All of these were beautiful treasures they had to share. The investigation is obviously on-going. Off-site, Darmency is talking to the family of Gay-Para and collecting valuable testimonials from all those likely to bring life and precision to these thousands of black and white photos. "I would also like to thank Cyrille Allam who believed in me and entrusted me with the archives of his father, Prosper Gay-Para's right hand man. Trust is not easy. These archives allowed me to have new digital material. They are priceless. Just like the memories that some Beiruti people have agreed to share with me with stars in their eyes," Darmency says.
Sharing the emotions
Along with interior designer and designer Cynthia Zahar and artistic director Eliane Achkar, the project “Les Caves du Roy” was born in the minds of this new team of curators. "I added my Lebanese name in order to better connect with this project," Darmency says, who will be its director. "This work is in essence a journalistic one. I am only a vector, an instrument that will allow the transmission of these memories to new generations most of whom know nothing not only about Prosper Gay-Para and the Caves du Roy, but also about the Beirut of the 60s."
An elaborate interactive and sensory exhibition-installation will take place in Beit Beirut between December 12 and February 15. This venue is the ideal place for this meeting with the past. A book is also on the schedule provided, of course, that the necessary funds will be made available. "We will walk the guests into the Excelsior of the glorious years. If some of them have testimonials they would like to share, they will have the opportunity to do so by contacting us. We wish to give back the memory of Beirut to the Beirutis through the use of art, and by engaging the visitors in a sensory experience of the night club, the hotel and the city, via immersive installations, sounds, visuals and even olfactory means," Darmency explains.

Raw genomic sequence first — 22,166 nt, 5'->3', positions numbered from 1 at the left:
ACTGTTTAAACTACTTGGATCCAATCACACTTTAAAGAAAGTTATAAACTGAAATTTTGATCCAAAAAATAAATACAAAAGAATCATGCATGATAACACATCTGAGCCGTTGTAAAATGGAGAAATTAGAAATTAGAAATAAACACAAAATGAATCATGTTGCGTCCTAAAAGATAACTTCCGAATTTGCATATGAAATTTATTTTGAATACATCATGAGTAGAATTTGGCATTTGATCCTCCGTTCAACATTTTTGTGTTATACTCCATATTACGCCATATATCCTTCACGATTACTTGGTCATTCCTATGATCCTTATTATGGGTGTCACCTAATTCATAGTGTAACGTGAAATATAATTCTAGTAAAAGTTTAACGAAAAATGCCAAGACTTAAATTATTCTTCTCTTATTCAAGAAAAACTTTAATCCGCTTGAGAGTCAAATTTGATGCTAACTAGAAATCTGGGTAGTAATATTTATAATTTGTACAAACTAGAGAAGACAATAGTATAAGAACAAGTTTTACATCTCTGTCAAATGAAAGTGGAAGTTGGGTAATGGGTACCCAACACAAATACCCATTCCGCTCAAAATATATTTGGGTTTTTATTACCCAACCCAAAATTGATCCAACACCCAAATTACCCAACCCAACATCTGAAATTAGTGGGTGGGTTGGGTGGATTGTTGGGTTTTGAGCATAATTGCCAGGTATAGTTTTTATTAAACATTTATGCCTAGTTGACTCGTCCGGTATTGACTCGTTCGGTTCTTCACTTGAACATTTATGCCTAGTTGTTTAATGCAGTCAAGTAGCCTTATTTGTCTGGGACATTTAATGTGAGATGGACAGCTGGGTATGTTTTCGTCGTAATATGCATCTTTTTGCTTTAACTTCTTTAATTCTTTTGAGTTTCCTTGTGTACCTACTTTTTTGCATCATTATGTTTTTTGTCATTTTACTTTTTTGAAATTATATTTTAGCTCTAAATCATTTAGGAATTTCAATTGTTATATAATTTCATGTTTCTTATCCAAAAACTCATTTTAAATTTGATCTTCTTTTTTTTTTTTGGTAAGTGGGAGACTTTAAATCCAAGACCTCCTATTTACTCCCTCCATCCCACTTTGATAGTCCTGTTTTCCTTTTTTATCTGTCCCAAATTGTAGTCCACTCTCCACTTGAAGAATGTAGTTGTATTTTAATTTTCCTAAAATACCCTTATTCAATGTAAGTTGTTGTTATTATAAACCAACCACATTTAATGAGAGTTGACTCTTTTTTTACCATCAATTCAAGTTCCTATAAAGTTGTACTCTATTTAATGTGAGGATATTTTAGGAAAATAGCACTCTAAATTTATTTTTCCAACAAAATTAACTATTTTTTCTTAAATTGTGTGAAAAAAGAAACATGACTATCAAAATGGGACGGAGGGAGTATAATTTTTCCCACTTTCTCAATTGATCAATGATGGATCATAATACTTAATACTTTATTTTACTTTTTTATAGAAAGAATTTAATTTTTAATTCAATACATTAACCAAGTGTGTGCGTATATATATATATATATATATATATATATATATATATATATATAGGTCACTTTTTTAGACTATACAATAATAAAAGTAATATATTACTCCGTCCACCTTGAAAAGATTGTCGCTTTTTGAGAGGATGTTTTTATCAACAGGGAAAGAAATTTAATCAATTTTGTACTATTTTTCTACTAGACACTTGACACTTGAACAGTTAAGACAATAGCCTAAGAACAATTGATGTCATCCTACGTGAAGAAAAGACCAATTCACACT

“For us, intergenerational verbal transmission is very important. Our elders are the ones who have lived the golden years of Beirut and should be the ones to tell us their story. Hence, the importance of this investigative work that is allowing me to collect testimonies and anecdotes. In addition to the unpublished documents obtained thanks to the family of Prosper Gay-Para, the former employees and customers of the Caves du Roy have also contributed in sharing their memories,” she continues.
Today, in addition to the investigative work, the search for funding continues with the same dedication. The project is more than just passion; it is mostly dedication. And this is one thing we can understand: this past is sacred. Sharing it is a necessity; almost an urge in order to keep on dreaming.
For more information: [email protected] or their Facebook page Lescavesduroyproject
Jean-Prosper Gay-Para, the "king of the night"
Alphonse Gay-Para was born in Beirut on April 2, 1914 in Beirut. His mother, Nada Mocadie, was Lebanese, and his father was from Marseille. Gay-Para quickly became Beirut’s "king of the night". A visionary and innate creator of moods, he always knew how to mix audacity and elegance in his projects.
Already at eight years old, in the summertime, he used to work as a clerk in the restaurant founded by his father Alphonse, who had died a few years early due to injuries from the 1914-1918 war. Later on, and the business was taken over by his maternal uncle Raffoul Mocadie. Gay-Para co-directed the ‘Kit Kat’ and its bar ‘Tabou’ before becoming one of the co-founders of the Normandy hotel. In 1950, he hosted great parties at the pool of Aley, and his famous dancing balls would bring together some 3,000 people.
On January 20, 1952, he opened the hotel Palm Beach and its nightclub ‘Le Corsaire’. The hotel Excelsior followed by its Caves du Roy came next on March 30 1955. Famous venues were added such as the restaurant Le Grenier in Beirut and the Saint-Tropez Auberge in Byblos. Last but not least, in 1967, the Byblos hotel and its own Caves du Roy were inaugurated.